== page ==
The album continues to stir up hunger and passions with its might and established band sound as Science Junkie steps into view next. A favourite of seemingly everyone upon its release as a live track a while ago, the trio have understandably relinquished some of the unbridled urgency and rabidity which marked the original release with a greater adventure and melodic clarity on the album. The track still gallops like a stallion in heat, keys and guitars brewing up a techno maelstrom which is impossible to escape. As it sways, lurches, and climbs all over the senses you can almost see the invention of the song pulsating through its veins, its sonic blood rushing around the hypnotic hooks and seductive melodies which parade relentless across its ravenous body as glorious vocal harmonies between Shaun and Gary caress like a devious temptress. The track is a ridiculously thrilling encounter soon rivalled by the enthralling and confrontational rocker Shut Down The Rave. Feisty guitars and more sinewy toned vocals lead the track into another variation within the release, it in many ways a more straight forward course of electronic metal and rock but with plenty, like the acidic scythes of guitar and flowing evocative key sculpted hues, to steal the imagination all over again. With an antagonistic climax which smells of Rage Against The Machine at their best before a final bloom of seducing melodies, the song is a magnificent incitement.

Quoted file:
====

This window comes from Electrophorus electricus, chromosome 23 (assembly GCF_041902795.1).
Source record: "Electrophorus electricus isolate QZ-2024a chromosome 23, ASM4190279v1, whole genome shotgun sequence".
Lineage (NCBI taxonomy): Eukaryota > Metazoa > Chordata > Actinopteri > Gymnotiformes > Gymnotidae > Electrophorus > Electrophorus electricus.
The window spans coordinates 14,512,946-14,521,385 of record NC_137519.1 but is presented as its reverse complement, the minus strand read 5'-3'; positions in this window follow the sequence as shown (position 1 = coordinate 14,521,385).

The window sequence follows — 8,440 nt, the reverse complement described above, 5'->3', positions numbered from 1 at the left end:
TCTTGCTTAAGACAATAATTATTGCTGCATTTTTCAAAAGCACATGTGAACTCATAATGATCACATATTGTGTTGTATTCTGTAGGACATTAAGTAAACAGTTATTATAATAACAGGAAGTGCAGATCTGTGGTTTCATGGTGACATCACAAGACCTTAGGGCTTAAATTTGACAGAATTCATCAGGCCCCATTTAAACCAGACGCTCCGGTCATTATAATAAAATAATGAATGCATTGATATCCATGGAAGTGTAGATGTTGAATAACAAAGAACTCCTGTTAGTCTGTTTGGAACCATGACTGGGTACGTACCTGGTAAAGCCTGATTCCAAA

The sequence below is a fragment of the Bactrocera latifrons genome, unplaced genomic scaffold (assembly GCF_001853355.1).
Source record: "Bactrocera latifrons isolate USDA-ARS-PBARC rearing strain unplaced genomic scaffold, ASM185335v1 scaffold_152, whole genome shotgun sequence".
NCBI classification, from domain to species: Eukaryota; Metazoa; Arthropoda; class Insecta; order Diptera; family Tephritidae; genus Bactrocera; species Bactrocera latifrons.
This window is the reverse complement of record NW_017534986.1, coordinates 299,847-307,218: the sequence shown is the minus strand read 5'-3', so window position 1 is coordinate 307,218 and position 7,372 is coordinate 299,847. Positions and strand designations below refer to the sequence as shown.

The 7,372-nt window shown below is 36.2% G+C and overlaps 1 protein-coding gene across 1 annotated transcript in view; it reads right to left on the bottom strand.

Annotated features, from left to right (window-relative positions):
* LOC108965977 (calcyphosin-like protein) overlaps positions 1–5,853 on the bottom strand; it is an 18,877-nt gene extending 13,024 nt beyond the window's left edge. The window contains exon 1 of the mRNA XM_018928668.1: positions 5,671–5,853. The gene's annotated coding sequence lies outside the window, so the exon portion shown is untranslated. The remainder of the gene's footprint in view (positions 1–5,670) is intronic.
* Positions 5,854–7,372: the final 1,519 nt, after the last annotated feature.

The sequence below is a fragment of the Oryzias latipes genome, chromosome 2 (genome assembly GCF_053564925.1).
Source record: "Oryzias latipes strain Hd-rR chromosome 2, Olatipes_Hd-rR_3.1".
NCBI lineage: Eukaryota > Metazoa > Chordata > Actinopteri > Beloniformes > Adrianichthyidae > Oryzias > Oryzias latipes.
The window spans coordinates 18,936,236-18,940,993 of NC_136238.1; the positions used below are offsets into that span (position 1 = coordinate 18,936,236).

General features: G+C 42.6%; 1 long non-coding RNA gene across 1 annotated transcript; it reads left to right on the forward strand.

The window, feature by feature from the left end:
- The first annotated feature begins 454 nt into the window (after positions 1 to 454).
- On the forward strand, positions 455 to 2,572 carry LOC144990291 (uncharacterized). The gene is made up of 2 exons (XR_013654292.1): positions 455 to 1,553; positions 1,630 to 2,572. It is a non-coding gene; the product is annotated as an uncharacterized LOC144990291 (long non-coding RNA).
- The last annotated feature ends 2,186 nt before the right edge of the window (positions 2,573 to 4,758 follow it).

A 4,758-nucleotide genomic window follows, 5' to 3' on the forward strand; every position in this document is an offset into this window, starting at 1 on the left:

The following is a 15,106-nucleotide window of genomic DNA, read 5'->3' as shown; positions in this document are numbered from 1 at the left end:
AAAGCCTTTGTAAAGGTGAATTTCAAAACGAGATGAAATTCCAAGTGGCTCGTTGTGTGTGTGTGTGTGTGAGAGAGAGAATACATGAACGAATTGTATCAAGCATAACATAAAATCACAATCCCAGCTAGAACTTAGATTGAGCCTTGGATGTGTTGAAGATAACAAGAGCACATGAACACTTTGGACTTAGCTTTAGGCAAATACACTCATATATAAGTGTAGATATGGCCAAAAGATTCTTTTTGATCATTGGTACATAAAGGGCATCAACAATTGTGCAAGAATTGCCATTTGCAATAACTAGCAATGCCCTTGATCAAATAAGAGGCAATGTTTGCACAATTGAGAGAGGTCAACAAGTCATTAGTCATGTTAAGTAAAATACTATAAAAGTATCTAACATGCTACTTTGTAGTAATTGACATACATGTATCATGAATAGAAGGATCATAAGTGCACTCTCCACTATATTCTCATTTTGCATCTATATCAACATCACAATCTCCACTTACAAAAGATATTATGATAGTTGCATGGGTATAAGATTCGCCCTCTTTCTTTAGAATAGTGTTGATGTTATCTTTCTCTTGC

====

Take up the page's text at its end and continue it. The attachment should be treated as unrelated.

As undeniable impressive as the album is already, the next stretch of songs secures its status as a classic protagonist. Springing from an informative sample, their use another pleasing additive to the album, The Astounding Fact unleashes almost ten minutes of heart racing, bone juddering invention but equally it involves elegant and sweetly melodic caresses between rabid outbreaks of predacious ravishment. Consistently evolving into and involving further anthemic strolls and almost Manic Street Preacher-esque like croons the ingenious provocative and unpredictable storm alone shows just how far the band has come in its songwriting, musical skills, and mischievous designs. It is just the start though as both What Do You Get? and Little Stories Of Discovery climb up to yet another plateau of persuasion. The first plays with that earlier carnival like premise of Movie In The Mind, though its intensive menacing onslaught of initial rhythms and guitar around discord blessed keys is a differing frightening prospect. Once the vocals enter to stir up air and lyrical dirt, a deranged fairground essence seeps into the riveting equation, wonderfully darkly tainted verses inspiring thoughts of Insane Clown Posse more than one or twice. Switching with a chorus cast in melodic rock, the song is a puppeteer of shadows and passions, the best track on the album though straight away challenged by its brilliant successor. It is a psyche /indie rocker which leaps and swaggers with the relish and craft of a Reuben and a Bloc Party aligned to the melodic craft of a Feeder, though despite those references the bewitching slice of invention is again uniquely and irrepressibly all Axis Mundi.